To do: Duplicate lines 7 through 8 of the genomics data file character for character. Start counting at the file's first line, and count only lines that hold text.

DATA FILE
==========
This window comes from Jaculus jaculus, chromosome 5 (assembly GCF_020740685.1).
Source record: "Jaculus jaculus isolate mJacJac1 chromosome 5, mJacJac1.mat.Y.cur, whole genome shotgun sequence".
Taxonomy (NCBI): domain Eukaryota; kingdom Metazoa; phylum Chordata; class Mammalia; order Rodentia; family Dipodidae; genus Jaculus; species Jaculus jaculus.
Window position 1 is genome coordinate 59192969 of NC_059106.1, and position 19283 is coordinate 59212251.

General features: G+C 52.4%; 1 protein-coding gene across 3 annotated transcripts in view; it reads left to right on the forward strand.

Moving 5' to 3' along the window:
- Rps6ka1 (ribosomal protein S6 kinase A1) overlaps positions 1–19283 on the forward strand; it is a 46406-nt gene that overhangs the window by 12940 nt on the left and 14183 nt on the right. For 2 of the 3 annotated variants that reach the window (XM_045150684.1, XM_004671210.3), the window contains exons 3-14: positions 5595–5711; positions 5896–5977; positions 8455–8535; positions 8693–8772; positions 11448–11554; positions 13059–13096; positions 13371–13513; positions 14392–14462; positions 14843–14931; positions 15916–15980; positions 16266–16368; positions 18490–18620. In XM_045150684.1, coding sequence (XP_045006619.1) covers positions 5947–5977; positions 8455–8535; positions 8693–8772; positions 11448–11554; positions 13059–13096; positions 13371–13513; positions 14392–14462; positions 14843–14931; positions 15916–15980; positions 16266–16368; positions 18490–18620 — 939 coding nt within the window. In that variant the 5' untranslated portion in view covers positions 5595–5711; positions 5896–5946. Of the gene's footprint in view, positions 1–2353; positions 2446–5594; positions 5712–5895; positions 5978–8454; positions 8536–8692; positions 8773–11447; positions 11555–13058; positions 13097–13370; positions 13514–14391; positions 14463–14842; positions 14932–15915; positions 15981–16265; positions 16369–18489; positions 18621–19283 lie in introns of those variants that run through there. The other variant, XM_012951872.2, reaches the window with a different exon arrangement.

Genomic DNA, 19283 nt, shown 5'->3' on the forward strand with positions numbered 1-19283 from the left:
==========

- Rps6ka1 (ribosomal protein S6 kinase A1) overlaps positions 1–19283 on the forward strand; it is a 46406-nt gene that overhangs the window by 12940 nt on the left and 14183 nt on the right. For 2 of the 3 annotated variants that reach the window (XM_045150684.1, XM_004671210.3), the window contains exons 3-14: positions 5595–5711; positions 5896–5977; positions 8455–8535; positions 8693–8772; positions 11448–11554; positions 13059–13096; positions 13371–13513; positions 14392–14462; positions 14843–14931; positions 15916–15980; positions 16266–16368; positions 18490–18620. In XM_045150684.1, coding sequence (XP_045006619.1) covers positions 5947–5977; positions 8455–8535; positions 8693–8772; positions 11448–11554; positions 13059–13096; positions 13371–13513; positions 14392–14462; positions 14843–14931; positions 15916–15980; positions 16266–16368; positions 18490–18620 — 939 coding nt within the window. In that variant the 5' untranslated portion in view covers positions 5595–5711; positions 5896–5946. Of the gene's footprint in view, positions 1–2353; positions 2446–5594; positions 5712–5895; positions 5978–8454; positions 8536–8692; positions 8773–11447; positions 11555–13058; positions 13097–13370; positions 13514–14391; positions 14463–14842; positions 14932–15915; positions 15981–16265; positions 16369–18489; positions 18621–19283 lie in introns of those variants that run through there. The other variant, XM_012951872.2, reaches the window with a different exon arrangement.

Genomic DNA, 19283 nt, shown 5'->3' on the forward strand with positions numbered 1-19283 from the left: